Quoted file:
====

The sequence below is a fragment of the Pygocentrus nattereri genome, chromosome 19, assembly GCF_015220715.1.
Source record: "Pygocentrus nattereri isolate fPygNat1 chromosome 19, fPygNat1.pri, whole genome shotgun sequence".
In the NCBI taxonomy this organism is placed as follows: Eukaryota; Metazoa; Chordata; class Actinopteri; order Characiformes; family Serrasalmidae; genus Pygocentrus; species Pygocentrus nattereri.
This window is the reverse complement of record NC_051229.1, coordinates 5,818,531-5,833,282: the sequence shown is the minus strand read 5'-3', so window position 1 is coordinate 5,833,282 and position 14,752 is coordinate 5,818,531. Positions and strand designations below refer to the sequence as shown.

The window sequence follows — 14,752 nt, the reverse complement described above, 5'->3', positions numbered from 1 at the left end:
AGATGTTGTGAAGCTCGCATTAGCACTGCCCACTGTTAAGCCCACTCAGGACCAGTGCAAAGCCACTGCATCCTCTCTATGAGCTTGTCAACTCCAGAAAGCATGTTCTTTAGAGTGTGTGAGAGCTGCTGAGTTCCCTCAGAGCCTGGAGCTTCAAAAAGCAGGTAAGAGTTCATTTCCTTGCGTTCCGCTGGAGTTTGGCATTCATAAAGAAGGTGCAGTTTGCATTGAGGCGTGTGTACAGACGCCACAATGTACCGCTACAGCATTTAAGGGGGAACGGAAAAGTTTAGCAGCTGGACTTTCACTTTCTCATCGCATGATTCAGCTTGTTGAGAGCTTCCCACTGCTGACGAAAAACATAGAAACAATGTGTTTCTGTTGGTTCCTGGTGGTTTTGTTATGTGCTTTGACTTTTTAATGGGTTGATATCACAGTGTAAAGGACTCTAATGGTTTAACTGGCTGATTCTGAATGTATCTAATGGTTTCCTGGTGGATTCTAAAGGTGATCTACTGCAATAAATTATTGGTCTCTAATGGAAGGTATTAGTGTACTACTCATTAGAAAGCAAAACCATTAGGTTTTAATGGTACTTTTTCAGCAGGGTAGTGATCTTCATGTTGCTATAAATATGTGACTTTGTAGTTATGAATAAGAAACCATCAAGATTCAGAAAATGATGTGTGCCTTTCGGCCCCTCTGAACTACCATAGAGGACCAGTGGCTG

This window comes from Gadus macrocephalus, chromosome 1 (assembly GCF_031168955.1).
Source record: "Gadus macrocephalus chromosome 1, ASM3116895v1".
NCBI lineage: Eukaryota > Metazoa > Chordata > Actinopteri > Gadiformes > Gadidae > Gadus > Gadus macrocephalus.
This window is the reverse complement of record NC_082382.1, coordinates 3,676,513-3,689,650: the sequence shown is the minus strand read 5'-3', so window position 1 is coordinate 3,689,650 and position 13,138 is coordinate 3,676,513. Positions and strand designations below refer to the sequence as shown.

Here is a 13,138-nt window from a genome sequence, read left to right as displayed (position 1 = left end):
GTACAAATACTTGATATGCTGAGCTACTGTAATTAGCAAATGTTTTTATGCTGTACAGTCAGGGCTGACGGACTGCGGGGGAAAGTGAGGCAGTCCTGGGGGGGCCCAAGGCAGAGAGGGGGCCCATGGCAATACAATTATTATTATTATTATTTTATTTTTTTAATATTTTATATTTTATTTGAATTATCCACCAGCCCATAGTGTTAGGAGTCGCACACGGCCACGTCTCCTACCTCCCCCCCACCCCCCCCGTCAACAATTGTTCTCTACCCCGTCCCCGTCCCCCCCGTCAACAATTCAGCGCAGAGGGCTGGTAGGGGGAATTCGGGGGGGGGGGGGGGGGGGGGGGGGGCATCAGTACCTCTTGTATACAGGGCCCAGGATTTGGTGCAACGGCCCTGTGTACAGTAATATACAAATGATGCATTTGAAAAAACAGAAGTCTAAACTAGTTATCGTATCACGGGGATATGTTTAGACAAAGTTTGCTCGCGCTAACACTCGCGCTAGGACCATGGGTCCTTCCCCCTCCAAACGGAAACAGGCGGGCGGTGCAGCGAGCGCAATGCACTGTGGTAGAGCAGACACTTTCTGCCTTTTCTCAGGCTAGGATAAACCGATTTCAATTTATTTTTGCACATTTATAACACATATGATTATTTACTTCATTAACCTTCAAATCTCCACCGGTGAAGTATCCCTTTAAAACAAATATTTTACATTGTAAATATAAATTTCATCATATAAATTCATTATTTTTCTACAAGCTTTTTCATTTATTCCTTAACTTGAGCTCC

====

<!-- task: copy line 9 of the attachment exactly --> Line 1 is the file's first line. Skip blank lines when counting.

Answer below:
NCBI lineage: Eukaryota > Metazoa > Chordata > Actinopteri > Gadiformes > Gadidae > Gadus > Gadus macrocephalus.